A few weeks ago, Cargill, a large US-based agricultural company known for its beef products, announced a GHG reduction target for its North American supply chain, aiming for a 30% reduction in the emissions intensity of its products by 2030 compared to a 2017 baseline – see more here. Cargill is a privately-held company that has been working with the Canadian Roundtable on Sustainable Beef (CRSB). The targets set by Cargill are in alignment with the CRSB, and seem to go even further.
This represents an interesting case in corporate sustainability, as this initiative seems to have been driven in large part by headwinds from the success of alternative and plant-based protein options, such as Beyond Meat, and increasing consumer concern and outcry over the environmental impacts of large-scale agriculture. It’s fascinating to see legislation and regulation play a minimal role in these developments.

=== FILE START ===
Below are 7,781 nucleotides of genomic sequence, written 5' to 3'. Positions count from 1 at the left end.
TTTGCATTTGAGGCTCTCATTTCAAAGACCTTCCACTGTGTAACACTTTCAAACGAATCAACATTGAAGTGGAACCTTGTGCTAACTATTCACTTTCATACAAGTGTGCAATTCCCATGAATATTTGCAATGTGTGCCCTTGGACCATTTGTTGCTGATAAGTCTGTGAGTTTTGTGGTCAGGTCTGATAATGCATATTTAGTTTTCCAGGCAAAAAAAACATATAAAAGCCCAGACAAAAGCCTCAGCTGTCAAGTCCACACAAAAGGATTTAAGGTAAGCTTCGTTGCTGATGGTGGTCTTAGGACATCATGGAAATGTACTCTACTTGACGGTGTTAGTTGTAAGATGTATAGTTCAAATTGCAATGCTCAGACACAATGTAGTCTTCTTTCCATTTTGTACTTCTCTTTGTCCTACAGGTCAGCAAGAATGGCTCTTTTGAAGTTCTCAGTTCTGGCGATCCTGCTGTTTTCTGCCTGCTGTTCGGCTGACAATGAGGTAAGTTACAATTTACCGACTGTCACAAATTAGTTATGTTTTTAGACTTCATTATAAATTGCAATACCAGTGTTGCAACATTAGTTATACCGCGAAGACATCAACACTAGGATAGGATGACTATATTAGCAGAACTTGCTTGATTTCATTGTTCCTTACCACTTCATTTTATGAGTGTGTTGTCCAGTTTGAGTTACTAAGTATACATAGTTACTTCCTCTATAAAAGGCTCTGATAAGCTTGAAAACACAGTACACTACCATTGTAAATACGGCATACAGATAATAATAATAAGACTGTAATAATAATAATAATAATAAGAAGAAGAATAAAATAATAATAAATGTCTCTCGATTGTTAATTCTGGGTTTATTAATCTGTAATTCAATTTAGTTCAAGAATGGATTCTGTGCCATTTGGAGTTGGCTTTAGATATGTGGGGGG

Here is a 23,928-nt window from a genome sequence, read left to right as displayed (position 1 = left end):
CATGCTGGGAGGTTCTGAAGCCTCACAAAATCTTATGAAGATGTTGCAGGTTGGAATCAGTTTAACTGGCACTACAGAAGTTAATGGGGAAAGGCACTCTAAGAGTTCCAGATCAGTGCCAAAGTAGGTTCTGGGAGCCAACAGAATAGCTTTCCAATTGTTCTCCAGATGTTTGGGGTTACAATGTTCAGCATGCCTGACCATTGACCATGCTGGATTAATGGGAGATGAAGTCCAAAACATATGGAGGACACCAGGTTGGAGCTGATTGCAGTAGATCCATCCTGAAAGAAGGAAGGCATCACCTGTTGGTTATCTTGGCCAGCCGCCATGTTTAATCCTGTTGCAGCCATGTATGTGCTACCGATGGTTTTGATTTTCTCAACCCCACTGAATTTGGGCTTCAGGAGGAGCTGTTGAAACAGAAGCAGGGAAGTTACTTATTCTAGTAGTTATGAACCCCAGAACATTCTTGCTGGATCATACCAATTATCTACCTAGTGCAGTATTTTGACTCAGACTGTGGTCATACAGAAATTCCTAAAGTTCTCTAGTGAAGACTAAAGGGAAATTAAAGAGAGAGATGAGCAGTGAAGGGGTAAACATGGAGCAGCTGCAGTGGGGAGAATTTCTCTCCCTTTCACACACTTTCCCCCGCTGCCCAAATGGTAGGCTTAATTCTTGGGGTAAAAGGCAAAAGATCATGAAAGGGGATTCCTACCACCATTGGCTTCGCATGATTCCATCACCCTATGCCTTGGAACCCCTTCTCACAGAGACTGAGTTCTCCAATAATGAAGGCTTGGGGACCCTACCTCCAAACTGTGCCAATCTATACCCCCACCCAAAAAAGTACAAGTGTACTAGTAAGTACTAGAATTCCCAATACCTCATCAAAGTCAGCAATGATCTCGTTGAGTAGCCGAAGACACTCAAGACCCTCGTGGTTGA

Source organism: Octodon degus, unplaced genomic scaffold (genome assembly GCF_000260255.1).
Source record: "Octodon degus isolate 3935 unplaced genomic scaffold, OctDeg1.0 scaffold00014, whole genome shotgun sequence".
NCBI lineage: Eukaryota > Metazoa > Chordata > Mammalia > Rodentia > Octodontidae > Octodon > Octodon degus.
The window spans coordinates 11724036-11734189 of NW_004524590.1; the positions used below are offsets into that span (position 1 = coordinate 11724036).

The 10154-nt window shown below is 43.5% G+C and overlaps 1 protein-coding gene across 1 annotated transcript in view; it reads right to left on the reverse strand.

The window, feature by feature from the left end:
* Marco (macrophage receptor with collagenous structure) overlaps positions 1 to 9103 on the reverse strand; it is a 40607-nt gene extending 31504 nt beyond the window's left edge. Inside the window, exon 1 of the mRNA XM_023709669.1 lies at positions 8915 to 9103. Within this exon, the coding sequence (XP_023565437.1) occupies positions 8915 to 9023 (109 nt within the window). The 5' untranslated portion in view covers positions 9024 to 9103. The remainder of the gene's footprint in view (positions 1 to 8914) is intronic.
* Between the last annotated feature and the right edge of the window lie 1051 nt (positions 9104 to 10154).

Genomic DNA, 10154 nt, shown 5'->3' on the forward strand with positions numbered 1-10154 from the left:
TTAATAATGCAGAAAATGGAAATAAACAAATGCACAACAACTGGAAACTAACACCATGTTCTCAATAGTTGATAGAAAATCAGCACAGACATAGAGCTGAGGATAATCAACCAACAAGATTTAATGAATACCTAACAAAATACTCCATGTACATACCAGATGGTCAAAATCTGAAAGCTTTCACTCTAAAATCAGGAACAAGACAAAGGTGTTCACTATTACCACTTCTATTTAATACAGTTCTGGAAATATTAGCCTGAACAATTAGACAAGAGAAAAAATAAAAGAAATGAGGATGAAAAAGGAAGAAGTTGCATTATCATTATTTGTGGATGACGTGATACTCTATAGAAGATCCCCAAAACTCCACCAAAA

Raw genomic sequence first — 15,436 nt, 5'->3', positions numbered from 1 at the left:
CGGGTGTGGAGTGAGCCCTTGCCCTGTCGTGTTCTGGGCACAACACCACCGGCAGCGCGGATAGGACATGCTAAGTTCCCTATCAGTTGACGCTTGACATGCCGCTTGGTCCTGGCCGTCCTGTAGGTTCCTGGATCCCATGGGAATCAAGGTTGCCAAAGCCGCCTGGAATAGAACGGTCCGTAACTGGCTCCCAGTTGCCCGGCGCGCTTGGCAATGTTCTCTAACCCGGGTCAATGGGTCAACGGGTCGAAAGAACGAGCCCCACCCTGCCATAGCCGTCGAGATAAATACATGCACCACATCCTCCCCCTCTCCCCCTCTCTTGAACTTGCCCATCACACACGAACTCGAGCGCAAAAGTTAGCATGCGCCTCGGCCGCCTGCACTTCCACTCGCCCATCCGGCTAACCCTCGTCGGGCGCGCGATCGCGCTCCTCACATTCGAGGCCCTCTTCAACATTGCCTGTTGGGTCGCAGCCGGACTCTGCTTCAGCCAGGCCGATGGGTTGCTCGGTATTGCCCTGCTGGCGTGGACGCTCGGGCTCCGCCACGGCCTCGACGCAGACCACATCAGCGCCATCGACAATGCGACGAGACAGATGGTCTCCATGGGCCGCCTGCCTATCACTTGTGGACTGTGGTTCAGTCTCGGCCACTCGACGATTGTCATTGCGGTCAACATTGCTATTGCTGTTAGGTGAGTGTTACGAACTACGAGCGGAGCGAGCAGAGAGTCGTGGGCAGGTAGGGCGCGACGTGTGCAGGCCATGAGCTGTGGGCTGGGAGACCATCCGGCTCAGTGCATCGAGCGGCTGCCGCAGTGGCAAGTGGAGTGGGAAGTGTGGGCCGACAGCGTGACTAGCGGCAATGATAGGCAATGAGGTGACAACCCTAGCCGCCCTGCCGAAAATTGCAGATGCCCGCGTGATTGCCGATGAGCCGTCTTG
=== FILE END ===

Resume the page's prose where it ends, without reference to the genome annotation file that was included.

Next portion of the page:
Importantly, GHGs aren’t even the full story of Cargill’s announcement – it also mentions forays into more efficient cattle grazing, improved feed production, a reduction in food waste, and innovation to develop value-added products from manure. Competition in business drives change and innovation, and this is certainly no exception. We encourage all forms and sizes of business to drive positive change from an environmental perspective – planetary health is our collective responsibility!